Lacking a “natural” sense of humor is no excuse. Here are just a few suggestions to get you started:
Rent a funny movie or television series; go to a comedy show; play fun/silly board games with each other and invite friends into the laughter; read a book of jokes together or look for jokes-of-the-day on the Internet; develop your own David Letterman-like top 10 list; ask friends if they’ve heard any good jokes and share them with your partner; tickle each other; share a humorous story from your childhood; do something novel and fun together; look for the absurdity and humor in life…
But most importantly: work on creating a light-hearted mindset that will invite laughter into your marriage or relationship.
The good news is that laughter is contagious. So you’ll naturally feel good when your partner laughs; and s/he will feel good when you laugh.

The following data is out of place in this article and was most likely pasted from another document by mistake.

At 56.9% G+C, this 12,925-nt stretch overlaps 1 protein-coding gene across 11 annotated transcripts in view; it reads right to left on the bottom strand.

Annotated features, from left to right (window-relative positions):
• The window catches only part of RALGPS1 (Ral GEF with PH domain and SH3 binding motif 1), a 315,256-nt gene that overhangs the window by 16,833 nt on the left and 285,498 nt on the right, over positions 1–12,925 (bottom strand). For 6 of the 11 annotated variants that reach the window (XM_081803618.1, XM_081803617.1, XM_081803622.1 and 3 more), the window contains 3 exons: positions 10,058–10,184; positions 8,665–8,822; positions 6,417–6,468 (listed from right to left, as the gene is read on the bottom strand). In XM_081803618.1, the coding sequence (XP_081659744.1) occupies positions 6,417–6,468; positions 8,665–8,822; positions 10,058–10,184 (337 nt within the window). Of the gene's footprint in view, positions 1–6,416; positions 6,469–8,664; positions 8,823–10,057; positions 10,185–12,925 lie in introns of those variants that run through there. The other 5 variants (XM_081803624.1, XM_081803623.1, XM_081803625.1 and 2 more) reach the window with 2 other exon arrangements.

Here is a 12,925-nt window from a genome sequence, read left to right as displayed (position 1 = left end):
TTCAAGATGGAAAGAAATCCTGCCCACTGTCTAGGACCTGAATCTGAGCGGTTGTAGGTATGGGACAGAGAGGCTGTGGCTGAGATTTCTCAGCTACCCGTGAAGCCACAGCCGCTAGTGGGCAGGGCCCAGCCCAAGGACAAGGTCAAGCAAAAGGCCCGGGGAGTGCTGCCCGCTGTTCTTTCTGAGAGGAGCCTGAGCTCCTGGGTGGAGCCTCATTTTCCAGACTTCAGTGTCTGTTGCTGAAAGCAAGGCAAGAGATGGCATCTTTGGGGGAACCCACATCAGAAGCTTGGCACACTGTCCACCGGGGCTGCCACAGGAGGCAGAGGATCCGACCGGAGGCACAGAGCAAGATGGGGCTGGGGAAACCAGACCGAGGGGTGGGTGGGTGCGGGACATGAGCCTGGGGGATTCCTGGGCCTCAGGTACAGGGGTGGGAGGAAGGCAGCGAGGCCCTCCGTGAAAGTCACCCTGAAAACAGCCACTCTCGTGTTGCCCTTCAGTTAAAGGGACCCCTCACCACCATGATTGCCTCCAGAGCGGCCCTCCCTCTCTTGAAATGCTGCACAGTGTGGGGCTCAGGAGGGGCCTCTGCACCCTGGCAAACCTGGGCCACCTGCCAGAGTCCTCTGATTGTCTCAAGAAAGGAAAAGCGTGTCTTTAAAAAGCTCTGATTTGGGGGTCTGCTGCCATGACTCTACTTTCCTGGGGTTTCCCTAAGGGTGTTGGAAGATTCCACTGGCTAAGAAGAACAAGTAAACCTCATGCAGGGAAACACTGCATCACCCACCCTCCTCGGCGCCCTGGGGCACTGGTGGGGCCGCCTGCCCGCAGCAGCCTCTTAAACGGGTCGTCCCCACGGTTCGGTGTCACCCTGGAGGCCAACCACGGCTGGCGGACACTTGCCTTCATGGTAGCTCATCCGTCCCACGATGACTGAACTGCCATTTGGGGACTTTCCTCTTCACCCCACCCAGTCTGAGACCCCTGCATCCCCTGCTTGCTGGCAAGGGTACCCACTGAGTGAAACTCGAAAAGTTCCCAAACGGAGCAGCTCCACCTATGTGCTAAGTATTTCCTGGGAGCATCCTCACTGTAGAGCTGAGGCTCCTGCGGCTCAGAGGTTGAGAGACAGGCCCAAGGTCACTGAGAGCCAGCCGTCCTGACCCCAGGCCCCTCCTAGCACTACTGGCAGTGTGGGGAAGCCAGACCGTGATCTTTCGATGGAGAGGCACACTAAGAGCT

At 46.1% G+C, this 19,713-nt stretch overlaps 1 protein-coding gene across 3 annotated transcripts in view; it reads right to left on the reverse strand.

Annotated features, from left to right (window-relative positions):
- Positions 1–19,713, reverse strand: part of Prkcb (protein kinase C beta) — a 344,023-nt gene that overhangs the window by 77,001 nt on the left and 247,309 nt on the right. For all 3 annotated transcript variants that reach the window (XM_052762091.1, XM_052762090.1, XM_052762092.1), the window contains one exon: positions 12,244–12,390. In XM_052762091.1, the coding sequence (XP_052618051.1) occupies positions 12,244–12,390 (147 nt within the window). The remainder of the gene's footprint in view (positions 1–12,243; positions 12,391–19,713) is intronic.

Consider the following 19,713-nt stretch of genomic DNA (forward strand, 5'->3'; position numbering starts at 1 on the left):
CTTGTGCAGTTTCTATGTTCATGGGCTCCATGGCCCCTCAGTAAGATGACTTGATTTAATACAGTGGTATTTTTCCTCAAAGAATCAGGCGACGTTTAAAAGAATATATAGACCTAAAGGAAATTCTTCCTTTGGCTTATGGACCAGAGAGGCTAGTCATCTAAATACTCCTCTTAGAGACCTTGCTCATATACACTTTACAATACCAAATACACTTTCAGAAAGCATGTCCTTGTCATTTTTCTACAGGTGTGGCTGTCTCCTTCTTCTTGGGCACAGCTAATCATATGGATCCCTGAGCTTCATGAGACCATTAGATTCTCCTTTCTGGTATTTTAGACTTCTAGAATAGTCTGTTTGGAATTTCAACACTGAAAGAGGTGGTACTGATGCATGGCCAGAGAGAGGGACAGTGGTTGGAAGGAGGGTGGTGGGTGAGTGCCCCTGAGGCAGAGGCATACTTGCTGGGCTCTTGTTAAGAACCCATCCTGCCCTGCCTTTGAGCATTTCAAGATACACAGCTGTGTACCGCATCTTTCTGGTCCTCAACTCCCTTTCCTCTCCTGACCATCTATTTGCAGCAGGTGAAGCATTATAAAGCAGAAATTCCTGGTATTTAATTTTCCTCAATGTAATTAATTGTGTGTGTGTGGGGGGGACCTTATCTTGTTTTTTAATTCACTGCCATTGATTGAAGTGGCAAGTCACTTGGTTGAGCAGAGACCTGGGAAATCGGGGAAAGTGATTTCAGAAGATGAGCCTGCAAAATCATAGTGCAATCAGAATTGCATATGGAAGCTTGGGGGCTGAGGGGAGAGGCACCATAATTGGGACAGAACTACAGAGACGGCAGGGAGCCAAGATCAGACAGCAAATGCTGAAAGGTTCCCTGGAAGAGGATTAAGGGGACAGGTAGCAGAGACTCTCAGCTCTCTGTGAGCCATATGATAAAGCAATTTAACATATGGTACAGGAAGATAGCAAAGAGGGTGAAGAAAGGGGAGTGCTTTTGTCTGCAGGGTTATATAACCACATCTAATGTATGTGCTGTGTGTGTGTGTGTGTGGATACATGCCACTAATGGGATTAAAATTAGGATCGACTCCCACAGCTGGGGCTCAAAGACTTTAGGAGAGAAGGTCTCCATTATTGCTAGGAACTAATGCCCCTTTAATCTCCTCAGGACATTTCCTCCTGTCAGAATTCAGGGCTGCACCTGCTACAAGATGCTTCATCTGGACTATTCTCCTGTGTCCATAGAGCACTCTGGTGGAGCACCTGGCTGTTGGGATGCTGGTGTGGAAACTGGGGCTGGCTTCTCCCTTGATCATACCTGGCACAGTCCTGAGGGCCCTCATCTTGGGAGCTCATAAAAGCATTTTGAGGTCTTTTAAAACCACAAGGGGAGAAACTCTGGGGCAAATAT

This is a serious challenge for many couples, especially if there has been a history of conflict and hurt feelings. The effective use of humor and laughter involves good timing—you and your partner should agree on a mutual laughter-commitment. (Telling jokes while your partner is angry with you for being insensitive isn’t useful or funny).
So what are you waiting for? Laughter—and a healthy relationship—await!
To discover more relationship tips, visit StrengthenYourRelationship.com/ and sign up for Dr. Nicastro’s FREE Relationship Toolbox Newsletter.
As a bonus, you will receive the popular free reports: “The four mindsets that can topple your relationship” and “Relationship self-defense: Control the way you argue before your arguments control you.”